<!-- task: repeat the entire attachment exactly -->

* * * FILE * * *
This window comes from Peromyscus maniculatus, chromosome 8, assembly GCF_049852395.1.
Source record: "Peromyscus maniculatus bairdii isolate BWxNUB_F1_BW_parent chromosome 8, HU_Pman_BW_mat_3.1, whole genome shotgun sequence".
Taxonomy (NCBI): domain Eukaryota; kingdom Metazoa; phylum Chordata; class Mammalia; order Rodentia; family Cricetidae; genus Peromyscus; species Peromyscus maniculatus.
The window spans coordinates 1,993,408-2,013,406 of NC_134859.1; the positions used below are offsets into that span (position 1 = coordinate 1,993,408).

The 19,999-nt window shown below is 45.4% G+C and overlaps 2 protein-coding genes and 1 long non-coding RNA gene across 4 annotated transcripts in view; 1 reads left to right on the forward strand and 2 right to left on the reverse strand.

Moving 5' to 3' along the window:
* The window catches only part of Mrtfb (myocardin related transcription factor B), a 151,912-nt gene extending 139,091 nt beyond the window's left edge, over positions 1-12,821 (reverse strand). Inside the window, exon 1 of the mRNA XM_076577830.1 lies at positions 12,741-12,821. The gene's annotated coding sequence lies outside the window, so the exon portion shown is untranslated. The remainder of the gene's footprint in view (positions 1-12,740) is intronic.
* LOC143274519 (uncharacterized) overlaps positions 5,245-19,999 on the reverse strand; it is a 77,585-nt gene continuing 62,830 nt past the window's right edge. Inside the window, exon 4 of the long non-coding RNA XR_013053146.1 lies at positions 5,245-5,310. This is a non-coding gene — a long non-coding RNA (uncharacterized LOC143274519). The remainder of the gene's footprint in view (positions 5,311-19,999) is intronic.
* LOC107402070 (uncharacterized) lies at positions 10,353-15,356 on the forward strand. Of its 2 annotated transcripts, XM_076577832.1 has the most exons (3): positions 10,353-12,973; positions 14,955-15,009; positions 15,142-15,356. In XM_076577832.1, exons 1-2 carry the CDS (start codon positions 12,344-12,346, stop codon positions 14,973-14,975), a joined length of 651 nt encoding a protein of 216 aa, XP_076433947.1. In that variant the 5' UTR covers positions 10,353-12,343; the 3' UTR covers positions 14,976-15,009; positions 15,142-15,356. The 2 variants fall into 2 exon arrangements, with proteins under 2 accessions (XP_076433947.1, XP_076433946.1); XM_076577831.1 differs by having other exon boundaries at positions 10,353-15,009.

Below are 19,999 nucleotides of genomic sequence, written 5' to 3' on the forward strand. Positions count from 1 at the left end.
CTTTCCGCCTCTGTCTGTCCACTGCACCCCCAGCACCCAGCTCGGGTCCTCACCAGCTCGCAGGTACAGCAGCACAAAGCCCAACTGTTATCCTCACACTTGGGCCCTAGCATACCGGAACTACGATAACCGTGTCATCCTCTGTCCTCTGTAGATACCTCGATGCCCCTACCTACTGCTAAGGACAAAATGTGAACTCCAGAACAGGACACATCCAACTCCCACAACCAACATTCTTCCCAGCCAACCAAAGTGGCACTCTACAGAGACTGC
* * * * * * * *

This window comes from Peromyscus maniculatus, chromosome 8, assembly GCF_049852395.1.
Source record: "Peromyscus maniculatus bairdii isolate BWxNUB_F1_BW_parent chromosome 8, HU_Pman_BW_mat_3.1, whole genome shotgun sequence".
Taxonomy (NCBI): domain Eukaryota; kingdom Metazoa; phylum Chordata; class Mammalia; order Rodentia; family Cricetidae; genus Peromyscus; species Peromyscus maniculatus.
The window spans coordinates 1,993,408-2,013,406 of NC_134859.1; the positions used below are offsets into that span (position 1 = coordinate 1,993,408).

The 19,999-nt window shown below is 45.4% G+C and overlaps 2 protein-coding genes and 1 long non-coding RNA gene across 4 annotated transcripts in view; 1 reads left to right on the forward strand and 2 right to left on the reverse strand.

Moving 5' to 3' along the window:
* The window catches only part of Mrtfb (myocardin related transcription factor B), a 151,912-nt gene extending 139,091 nt beyond the window's left edge, over positions 1-12,821 (reverse strand). Inside the window, exon 1 of the mRNA XM_076577830.1 lies at positions 12,741-12,821. The gene's annotated coding sequence lies outside the window, so the exon portion shown is untranslated. The remainder of the gene's footprint in view (positions 1-12,740) is intronic.
* LOC143274519 (uncharacterized) overlaps positions 5,245-19,999 on the reverse strand; it is a 77,585-nt gene continuing 62,830 nt past the window's right edge. Inside the window, exon 4 of the long non-coding RNA XR_013053146.1 lies at positions 5,245-5,310. This is a non-coding gene — a long non-coding RNA (uncharacterized LOC143274519). The remainder of the gene's footprint in view (positions 5,311-19,999) is intronic.
* LOC107402070 (uncharacterized) lies at positions 10,353-15,356 on the forward strand. Of its 2 annotated transcripts, XM_076577832.1 has the most exons (3): positions 10,353-12,973; positions 14,955-15,009; positions 15,142-15,356. In XM_076577832.1, exons 1-2 carry the CDS (start codon positions 12,344-12,346, stop codon positions 14,973-14,975), a joined length of 651 nt encoding a protein of 216 aa, XP_076433947.1. In that variant the 5' UTR covers positions 10,353-12,343; the 3' UTR covers positions 14,976-15,009; positions 15,142-15,356. The 2 variants fall into 2 exon arrangements, with proteins under 2 accessions (XP_076433947.1, XP_076433946.1); XM_076577831.1 differs by having other exon boundaries at positions 10,353-15,009.

Below are 19,999 nucleotides of genomic sequence, written 5' to 3' on the forward strand. Positions count from 1 at the left end.
CTTTCCGCCTCTGTCTGTCCACTGCACCCCCAGCACCCAGCTCGGGTCCTCACCAGCTCGCAGGTACAGCAGCACAAAGCCCAACTGTTATCCTCACACTTGGGCCCTAGCATACCGGAACTACGATAACCGTGTCATCCTCTGTCCTCTGTAGATACCTCGATGCCCCTACCTACTGCTAAGGACAAAATGTGAACTCCAGAACAGGACACATCCAACTCCCACAACCAACATTCTTCCCAGCCAACCAAAGTGGCACTCTACAGAGACTGC